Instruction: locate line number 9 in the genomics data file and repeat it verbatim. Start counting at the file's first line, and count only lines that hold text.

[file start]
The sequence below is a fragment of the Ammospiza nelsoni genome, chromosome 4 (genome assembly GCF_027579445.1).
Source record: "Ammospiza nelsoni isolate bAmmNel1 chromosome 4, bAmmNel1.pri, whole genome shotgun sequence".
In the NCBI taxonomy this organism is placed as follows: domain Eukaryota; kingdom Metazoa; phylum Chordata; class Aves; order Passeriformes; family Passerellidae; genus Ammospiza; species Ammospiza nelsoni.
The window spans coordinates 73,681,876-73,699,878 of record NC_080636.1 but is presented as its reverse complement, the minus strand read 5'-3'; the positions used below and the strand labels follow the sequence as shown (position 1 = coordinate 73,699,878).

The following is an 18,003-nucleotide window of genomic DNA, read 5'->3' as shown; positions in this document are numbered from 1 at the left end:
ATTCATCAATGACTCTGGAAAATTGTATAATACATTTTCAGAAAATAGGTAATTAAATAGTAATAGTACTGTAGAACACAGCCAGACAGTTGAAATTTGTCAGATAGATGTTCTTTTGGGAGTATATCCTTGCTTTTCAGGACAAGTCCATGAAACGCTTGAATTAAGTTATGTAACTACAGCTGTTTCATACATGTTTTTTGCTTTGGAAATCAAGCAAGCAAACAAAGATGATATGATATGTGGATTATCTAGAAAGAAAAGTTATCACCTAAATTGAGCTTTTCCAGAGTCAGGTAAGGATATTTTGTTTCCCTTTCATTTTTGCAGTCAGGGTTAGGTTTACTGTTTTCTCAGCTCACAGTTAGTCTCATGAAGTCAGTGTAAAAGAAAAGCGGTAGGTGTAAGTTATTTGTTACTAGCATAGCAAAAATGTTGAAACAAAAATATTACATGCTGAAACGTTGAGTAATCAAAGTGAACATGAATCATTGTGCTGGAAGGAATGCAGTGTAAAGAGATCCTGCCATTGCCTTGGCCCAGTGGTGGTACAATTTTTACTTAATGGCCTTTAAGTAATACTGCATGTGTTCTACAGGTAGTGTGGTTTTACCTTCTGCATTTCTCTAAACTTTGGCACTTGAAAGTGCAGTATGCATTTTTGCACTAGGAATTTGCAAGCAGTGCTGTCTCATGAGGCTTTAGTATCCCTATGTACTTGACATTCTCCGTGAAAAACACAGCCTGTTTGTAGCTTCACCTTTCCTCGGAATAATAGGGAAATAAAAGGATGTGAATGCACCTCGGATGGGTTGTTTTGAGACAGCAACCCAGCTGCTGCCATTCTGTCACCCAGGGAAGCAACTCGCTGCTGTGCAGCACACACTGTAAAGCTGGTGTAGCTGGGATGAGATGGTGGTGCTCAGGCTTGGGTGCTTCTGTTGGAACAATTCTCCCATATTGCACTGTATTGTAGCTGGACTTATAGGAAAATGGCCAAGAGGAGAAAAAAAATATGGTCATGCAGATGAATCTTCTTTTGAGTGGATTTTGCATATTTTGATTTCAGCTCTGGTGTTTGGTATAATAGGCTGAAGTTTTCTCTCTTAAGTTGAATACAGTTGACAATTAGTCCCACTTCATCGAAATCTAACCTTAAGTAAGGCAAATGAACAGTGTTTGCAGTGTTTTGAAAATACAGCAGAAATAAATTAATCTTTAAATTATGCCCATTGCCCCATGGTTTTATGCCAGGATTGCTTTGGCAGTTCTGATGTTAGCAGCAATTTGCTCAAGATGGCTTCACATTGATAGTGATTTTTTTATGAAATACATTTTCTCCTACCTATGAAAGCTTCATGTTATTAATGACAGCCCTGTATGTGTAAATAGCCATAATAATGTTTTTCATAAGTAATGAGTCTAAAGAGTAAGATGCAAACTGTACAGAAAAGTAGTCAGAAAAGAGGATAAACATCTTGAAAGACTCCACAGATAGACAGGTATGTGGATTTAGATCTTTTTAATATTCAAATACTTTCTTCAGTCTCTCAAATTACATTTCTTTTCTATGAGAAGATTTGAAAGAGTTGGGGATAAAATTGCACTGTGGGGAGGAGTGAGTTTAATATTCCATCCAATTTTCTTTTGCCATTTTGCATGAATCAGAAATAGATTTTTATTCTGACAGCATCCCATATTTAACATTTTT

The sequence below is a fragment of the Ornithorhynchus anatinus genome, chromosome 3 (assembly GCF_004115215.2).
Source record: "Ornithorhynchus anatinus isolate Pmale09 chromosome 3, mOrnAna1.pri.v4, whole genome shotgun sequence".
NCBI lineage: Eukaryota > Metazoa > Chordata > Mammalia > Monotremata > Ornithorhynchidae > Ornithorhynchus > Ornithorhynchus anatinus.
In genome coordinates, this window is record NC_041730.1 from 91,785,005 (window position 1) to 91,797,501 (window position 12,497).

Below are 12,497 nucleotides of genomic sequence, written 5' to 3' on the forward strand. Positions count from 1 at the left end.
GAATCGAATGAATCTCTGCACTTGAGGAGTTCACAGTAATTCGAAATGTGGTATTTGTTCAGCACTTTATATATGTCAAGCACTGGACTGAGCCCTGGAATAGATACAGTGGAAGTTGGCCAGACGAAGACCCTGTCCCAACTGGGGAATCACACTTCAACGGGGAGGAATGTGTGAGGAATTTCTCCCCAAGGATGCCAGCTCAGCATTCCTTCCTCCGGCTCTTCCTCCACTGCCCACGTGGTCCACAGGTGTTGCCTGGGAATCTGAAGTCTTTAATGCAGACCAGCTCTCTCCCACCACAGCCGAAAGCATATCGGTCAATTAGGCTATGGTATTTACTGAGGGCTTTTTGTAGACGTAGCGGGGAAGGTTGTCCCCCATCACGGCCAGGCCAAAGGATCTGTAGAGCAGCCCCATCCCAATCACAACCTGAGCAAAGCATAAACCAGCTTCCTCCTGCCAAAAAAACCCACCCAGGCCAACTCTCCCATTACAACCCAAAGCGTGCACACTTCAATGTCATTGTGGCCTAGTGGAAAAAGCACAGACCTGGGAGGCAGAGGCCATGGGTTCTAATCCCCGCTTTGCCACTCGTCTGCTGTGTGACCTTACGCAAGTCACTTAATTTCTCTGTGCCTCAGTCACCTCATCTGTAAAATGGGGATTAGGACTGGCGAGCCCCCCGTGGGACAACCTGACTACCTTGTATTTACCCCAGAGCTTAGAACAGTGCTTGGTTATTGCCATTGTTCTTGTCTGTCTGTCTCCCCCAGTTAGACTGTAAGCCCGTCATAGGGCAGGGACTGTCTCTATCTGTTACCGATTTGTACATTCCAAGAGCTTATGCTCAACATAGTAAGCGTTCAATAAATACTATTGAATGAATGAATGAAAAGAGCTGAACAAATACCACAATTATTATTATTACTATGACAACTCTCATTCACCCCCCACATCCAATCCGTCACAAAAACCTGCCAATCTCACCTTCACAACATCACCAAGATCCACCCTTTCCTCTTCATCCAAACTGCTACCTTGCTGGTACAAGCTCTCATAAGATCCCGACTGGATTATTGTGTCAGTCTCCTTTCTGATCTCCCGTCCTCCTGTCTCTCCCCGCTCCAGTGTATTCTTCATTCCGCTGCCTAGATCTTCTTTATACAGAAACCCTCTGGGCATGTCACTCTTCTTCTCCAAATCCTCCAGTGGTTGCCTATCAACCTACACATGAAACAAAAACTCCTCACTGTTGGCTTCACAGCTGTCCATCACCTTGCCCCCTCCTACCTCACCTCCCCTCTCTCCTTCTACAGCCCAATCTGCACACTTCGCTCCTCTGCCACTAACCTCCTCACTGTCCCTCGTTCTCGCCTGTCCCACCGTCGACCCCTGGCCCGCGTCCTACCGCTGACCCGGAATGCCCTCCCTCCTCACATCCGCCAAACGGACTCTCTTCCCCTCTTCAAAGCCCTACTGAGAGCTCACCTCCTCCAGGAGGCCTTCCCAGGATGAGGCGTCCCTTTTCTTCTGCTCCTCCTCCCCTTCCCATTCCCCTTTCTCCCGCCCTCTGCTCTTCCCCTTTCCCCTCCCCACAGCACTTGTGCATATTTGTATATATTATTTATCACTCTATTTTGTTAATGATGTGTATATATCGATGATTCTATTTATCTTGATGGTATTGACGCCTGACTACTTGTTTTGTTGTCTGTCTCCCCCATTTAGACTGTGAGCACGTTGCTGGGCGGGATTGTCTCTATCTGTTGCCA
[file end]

NCBI lineage: Eukaryota > Metazoa > Chordata > Mammalia > Monotremata > Ornithorhynchidae > Ornithorhynchus > Ornithorhynchus anatinus.